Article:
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Research drives and sustains growth


RESEARCH and innovation have historically been the main drivers of economic growth more than financial investment. For that reason, investment in research and development has been the lifeblood of economic growth as it breathes new ideas, products and services onto the market. Countries that invest in knowledge creation and innovation tend to be trendsetters and enjoy stable economic growth.


The essence of research lies in its ability to create new knowledge and innovative ideas — a process that often allows conversion of zero into items of economic value — with some focused on improving efficiency.

Armed with new knowledge, societies can either sell the knowledge in patent form or as products produced out of the new knowledge. And that comes with economic power of knowledge.

Research has always had a profound impact on human development, it was during the industrial revolutions of the 18th and 19th centuries, when technologies transformed Western societies from traditional means of production to technology-driven economic growth which had a huge impact on the standards of lives worldwide until today. Countries that were or are still epicentres of these industrial revolutions have experienced economic booms which made them superpowers.

The influence of research and development on economic growth was also witnessed in Asia since the second half of the 20th century with countries such as South Korea ranking among the world’s leading innovative nations.

Its economic transformation story is remarkable in that in the first half of the 20th century South Korea was a war-zone and an agrarian-based Japanese colony. As the country attained peace and adopted a protectionist policy in the 1960s, its leadership invested in research and development through its people and this made it a hub of global technology today.

Its success was tailored on a top-down innovation approach aimed at promoting close collaboration between research centres, private sector, government and academic institutions as part of the broader nation building agenda. Coming out of a war and a troubled past, the leadership wanted to wean South Korea from technological imports and to establish a home grown industry.

Research and development were central to the strategy mainly to identify new ideas and innovation spearheaded by the Korea Institute of Science and Technology and later the Science and Technology ministry.

This gave rise to new large-scale technological industrial groups owned and controlled by South Korean individuals or families which later transmuted into big global corporates such as Samsung, LG, Lotte, Hyundai Group, Com2uS and several others mainly in the consumer electronics and gaming industries.

Its strategy recognised the importance of investing in research and development through its people, probably a much cheaper and easier way of achieving economic growth with minimum borrowing from international financial institutions.

What does a struggling country such as Zimbabwe need to do to strengthen its research and development? The easier starting point is to convert the education system to focus more on research and development. It also entails resourcing research centres, schools and academic institutions and aligning them to the private sector and government institutions.

This ensures that the education system supplies both innovative knowledge and graduates to the industry who are ready to build on such knowledge to generate new and innovative products for the markets. Part of the income generated from the sale of the products will be used to finance the education system, thereby keeping the entire supply chain well-resourced and sustainable.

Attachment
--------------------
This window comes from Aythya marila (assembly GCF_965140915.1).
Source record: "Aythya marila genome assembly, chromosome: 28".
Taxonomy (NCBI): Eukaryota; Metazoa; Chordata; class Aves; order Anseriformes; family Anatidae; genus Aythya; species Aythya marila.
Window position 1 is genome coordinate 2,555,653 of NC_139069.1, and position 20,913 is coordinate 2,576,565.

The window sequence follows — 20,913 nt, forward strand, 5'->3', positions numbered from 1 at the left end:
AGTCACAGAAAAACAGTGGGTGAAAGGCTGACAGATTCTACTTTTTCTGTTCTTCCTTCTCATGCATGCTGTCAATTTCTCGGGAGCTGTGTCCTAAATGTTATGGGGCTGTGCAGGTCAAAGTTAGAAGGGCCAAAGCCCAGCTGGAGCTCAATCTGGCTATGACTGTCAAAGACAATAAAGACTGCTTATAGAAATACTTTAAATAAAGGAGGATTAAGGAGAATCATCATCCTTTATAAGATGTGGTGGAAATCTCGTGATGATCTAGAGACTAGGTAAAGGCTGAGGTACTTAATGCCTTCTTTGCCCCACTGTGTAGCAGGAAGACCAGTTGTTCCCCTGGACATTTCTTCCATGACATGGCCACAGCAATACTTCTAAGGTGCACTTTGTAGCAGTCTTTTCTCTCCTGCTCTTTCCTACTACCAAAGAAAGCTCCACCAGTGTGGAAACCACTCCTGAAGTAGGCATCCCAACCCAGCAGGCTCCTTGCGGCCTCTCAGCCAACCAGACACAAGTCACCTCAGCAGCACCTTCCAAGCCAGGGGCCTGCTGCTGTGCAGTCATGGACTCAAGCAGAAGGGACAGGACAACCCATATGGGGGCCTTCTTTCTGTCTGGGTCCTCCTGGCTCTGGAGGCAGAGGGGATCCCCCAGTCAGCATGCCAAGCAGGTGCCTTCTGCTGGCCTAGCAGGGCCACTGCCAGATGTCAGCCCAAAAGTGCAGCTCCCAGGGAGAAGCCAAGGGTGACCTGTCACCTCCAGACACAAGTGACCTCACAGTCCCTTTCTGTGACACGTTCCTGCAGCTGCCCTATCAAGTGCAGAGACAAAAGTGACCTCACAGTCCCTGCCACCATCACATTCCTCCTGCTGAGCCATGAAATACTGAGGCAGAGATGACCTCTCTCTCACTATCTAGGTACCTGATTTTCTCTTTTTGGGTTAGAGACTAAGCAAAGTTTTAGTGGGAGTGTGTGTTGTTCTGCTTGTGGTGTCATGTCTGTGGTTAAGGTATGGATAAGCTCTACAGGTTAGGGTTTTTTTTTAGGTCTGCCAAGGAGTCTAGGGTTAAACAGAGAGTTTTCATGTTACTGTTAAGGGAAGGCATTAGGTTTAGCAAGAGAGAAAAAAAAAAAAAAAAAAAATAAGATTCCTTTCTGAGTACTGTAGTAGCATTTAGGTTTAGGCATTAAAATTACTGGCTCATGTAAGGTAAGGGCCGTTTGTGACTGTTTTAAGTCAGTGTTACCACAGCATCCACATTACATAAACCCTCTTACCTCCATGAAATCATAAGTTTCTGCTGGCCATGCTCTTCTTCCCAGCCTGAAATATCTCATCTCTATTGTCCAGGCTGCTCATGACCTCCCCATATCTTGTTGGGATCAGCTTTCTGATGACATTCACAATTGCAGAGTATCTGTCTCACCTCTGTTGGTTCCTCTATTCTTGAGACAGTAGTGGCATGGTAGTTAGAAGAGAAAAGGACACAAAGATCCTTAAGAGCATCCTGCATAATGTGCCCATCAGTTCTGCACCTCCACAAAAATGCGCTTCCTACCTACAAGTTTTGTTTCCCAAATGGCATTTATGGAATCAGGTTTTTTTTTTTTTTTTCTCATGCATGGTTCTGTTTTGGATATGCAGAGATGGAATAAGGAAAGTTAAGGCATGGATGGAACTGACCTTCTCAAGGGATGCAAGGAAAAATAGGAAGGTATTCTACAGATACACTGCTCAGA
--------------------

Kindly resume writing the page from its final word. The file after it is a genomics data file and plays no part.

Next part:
Most African countries’ education systems are designed to train labourers which explains why employment and unemployment are always high on the political agenda even when it is clear that politicians are unable to create jobs.

Even as the world braces to embrace the fifth industrial revolution, it is those countries that make massive investments in research and development which will reap the most benefits.

Laggard countries such as ours will wait on the sidelines to become consumers of products of the fifth industrial revolution or dumping grounds for products of the previous industrial revolutions in exchange for raw materials. We are not alone on this. South Africa, the continent’s economic giant, has remained passive other than being a consumer or end user of technology when opportunities are plenty.

There is a close link between investment in research and development and the ability of countries to be among the most innovative. Because of a strategy established more than half a century ago, South Korea has remained the most innovative country on the planet, followed by Germany and Finland. Switzerland and Israel rank fourth and fifth respectively.

While Israel’s presence in the top five may surprise some, the country has now the second largest number of startups in the world, from the United States. It has one of the fastest emerging first-class technology industries that are fostering entrepreneurship and is among the leaders in terms of concentration of scientific researchers and patent registration.

Any country wishing to wean its people from poverty should know that the future lies in research and finding new innovative ways of doing business and producing.

In the absence of this, we will continue to ship tonnes and tonnes of raw materials to countries that are investing in research and innovation.

Employment creation should not be limited to bringing foreign investment but should entail encouraging and resourcing our youth to innovate and use their creative ideas to grow the economy.

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